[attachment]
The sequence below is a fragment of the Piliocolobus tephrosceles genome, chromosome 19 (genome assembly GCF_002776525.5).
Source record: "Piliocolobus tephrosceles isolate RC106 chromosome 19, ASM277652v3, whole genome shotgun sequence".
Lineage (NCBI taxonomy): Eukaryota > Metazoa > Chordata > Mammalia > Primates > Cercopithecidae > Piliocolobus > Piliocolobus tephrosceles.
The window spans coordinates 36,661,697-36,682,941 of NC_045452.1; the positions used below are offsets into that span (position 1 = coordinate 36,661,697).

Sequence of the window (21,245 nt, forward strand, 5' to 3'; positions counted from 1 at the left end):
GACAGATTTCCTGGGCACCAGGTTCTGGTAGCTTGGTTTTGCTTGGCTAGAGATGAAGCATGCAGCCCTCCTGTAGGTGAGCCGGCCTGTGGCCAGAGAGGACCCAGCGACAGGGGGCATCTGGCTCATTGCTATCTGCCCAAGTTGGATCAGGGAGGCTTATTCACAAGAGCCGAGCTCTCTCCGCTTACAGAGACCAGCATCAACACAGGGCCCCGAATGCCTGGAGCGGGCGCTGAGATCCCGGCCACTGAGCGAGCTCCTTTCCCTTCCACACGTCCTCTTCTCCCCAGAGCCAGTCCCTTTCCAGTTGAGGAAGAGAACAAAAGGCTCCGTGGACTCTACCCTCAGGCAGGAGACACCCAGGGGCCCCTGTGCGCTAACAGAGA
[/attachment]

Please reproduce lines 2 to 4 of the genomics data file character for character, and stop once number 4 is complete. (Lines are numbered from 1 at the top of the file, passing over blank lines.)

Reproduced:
Source record: "Piliocolobus tephrosceles isolate RC106 chromosome 19, ASM277652v3, whole genome shotgun sequence".
Lineage (NCBI taxonomy): Eukaryota > Metazoa > Chordata > Mammalia > Primates > Cercopithecidae > Piliocolobus > Piliocolobus tephrosceles.
The window spans coordinates 36,661,697-36,682,941 of NC_045452.1; the positions used below are offsets into that span (position 1 = coordinate 36,661,697).